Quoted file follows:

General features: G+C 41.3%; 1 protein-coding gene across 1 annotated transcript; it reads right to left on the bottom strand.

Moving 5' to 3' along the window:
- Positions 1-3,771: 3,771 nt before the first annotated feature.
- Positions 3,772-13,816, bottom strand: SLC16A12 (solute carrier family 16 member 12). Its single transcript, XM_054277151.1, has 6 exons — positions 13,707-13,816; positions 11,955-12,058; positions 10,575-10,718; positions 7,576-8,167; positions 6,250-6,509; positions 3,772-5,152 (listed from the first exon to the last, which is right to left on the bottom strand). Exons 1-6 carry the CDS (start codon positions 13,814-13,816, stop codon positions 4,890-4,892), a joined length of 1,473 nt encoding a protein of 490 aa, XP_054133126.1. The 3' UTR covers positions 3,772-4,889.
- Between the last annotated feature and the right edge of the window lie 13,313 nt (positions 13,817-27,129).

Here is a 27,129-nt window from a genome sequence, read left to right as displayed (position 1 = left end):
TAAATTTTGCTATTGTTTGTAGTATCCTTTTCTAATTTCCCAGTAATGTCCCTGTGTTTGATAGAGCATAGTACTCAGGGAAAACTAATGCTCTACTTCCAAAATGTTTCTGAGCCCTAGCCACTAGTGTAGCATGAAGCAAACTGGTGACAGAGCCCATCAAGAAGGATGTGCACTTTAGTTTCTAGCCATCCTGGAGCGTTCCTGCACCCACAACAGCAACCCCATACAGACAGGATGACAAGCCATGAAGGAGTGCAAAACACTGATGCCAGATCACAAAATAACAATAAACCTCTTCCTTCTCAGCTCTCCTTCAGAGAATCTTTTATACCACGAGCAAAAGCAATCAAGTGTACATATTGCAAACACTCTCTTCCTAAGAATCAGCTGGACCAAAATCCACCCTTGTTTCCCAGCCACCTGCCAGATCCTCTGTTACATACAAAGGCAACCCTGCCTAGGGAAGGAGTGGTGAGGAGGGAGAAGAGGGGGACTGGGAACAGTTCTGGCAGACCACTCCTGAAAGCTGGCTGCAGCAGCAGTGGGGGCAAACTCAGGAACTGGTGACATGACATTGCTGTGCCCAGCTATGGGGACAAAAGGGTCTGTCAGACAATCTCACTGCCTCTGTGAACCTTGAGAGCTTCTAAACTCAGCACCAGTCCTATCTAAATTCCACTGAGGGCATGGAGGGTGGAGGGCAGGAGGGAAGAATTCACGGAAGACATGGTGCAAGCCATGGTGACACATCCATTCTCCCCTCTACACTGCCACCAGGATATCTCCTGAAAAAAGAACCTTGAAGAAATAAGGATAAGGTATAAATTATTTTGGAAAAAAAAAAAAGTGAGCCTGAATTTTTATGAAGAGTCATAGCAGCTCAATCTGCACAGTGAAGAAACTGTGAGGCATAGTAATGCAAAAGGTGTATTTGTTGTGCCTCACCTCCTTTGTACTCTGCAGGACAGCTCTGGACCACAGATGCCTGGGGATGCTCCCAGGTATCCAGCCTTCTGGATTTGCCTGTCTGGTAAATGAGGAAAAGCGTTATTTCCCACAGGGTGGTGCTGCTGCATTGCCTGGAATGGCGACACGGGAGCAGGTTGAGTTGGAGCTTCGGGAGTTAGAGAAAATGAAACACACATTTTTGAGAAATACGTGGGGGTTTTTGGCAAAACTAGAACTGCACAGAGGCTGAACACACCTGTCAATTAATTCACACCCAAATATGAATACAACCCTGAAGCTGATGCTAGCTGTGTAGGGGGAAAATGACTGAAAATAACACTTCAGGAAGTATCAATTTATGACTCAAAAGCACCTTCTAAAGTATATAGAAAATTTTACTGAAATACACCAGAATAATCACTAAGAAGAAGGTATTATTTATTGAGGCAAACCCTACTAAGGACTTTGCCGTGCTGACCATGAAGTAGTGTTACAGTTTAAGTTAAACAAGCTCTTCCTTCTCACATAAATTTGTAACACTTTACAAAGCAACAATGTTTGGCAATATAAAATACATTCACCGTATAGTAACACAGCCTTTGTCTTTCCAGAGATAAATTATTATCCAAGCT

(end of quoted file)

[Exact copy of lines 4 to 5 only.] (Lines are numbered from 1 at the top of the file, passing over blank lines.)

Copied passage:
- Positions 3,772-13,816, bottom strand: SLC16A12 (solute carrier family 16 member 12). Its single transcript, XM_054277151.1, has 6 exons — positions 13,707-13,816; positions 11,955-12,058; positions 10,575-10,718; positions 7,576-8,167; positions 6,250-6,509; positions 3,772-5,152 (listed from the first exon to the last, which is right to left on the bottom strand). Exons 1-6 carry the CDS (start codon positions 13,814-13,816, stop codon positions 4,890-4,892), a joined length of 1,473 nt encoding a protein of 490 aa, XP_054133126.1. The 3' UTR covers positions 3,772-4,889.
- Between the last annotated feature and the right edge of the window lie 13,313 nt (positions 13,817-27,129).